Triglycerides are the predominant component of most food fats and oils.
The minor components include mono- and diglycerides, free fatty acids, phosphatides, sterols, fatty alcohols, fat-soluble vitamins, and other substances.
A triglyceride is composed of glycerol and three fatty acids. When all of the fatty acids in a triglyceride are identical, it is termed a "simple" triglyceride. The more common forms, however, are the "mixed" triglycerides in which two or three kinds of fatty acids are present in the molecule.
Mono- and diglycerides are mono- and diesters of fatty acids and glycerol.
They are used frequently in foods as emulsifiers. They are prepared commercially by the reaction of glycerol and triglycerides or by the esterification of glycerol and fatty acids.
Free fatty acids are the unattached fatty acids present in a fat. Some unrefined oils may contain as much as several percent free fatty acids. The levels of free fatty acids are reduced in the refining process. Refined fats and oils ready for use as foods usually have a near to nil free fatty acid content.
Phosphatides consist of alcohols (usually glycerol), combined with fatty acids, phosphoric acid, and a nitrogen-containing compound.
For all practical purposes, refining removes the phosphatides from the fat or oil.
Although sterols are found in both animal fats and vegetable oils, there is a substantial difference biologically between those occurring in animal fats and those present in vegetable oils. Cholesterol is the primary animal fat sterol and is only found in vegetable oils in trace amounts. Vegetable oil sterols collectively are termed "phytosterols." Sitosterol and stigmasterol are the best-known vegetable oil sterols. The type and amount of vegetable oils sterols vary with the source of the oil.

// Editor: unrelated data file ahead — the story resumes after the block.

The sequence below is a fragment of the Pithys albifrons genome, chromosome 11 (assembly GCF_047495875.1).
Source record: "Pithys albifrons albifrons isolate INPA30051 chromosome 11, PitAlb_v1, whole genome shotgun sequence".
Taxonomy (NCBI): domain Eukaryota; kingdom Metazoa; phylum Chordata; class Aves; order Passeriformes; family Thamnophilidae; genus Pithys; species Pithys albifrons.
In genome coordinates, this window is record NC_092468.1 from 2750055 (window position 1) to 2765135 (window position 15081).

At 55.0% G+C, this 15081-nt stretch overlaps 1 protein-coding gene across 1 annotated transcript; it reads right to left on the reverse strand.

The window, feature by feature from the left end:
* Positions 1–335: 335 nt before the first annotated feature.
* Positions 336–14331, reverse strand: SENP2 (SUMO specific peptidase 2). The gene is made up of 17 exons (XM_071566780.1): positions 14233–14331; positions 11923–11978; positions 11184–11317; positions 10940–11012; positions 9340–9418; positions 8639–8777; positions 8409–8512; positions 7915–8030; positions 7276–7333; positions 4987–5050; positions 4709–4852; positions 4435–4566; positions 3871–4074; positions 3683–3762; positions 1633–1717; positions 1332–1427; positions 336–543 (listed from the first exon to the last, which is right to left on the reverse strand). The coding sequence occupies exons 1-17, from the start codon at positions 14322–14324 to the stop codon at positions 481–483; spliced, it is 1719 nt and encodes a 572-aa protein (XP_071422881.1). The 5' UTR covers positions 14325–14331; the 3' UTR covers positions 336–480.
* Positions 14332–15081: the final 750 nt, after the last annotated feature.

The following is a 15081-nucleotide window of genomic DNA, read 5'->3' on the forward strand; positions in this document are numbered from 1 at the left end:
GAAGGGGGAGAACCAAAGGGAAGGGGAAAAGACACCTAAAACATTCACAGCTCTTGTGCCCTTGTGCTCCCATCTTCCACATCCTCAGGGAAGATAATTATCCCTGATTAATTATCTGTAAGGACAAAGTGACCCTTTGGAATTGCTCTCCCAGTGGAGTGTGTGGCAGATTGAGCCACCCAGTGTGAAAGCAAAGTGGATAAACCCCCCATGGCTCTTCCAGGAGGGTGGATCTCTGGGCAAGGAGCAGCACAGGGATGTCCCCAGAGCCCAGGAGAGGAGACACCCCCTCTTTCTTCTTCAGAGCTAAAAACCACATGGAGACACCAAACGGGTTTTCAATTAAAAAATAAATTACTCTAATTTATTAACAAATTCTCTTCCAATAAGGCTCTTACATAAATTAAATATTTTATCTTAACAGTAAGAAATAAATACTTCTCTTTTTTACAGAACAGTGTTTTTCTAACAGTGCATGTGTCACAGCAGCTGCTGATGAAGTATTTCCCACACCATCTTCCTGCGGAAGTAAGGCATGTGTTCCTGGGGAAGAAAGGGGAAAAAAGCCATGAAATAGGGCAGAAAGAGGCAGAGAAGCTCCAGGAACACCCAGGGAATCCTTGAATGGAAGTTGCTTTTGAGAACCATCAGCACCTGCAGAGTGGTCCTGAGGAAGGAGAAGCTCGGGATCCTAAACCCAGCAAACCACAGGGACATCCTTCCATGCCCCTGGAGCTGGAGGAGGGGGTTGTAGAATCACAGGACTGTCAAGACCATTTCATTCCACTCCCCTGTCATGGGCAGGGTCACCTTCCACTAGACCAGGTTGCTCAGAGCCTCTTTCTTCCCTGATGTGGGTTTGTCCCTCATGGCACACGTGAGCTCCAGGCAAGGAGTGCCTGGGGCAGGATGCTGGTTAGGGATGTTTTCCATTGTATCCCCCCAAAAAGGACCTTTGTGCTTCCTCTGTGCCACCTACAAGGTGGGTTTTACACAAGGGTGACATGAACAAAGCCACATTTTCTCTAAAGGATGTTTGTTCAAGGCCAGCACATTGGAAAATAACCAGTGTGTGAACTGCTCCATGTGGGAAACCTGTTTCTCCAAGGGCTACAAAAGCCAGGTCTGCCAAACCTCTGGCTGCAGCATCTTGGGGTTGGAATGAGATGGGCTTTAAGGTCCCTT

Long chain alcohols are of little importance in most edible fats.
A small amount esterified with fatty acids is present in waxes found in some vegetable oils.
Larger quantities are found in some marine oils.
Fats and oils are very good sources of vitamin E.
The fat-soluble vitamins A and D sometimes are added to foods which contain fat because they serve as good carriers and are widely consumed.
Tocopherols are important minor constituents of most vegetable fats. They serve as antioxidants to delayrancidity and as sources of the essential nutrient vitamin E. There are four types of tocopherols varying in antioxidation and vitamin E activity. Among tocopherols, alpha-tocopherol has the highest vitamin E activity.
Carotenoids are colour materials occurring naturally in fats and oils.
Most range in colour from yellow to deep red. The levels of most of these colour bodies are reduced during the normal processing of oils to give them acceptable colour, flavour, and stability.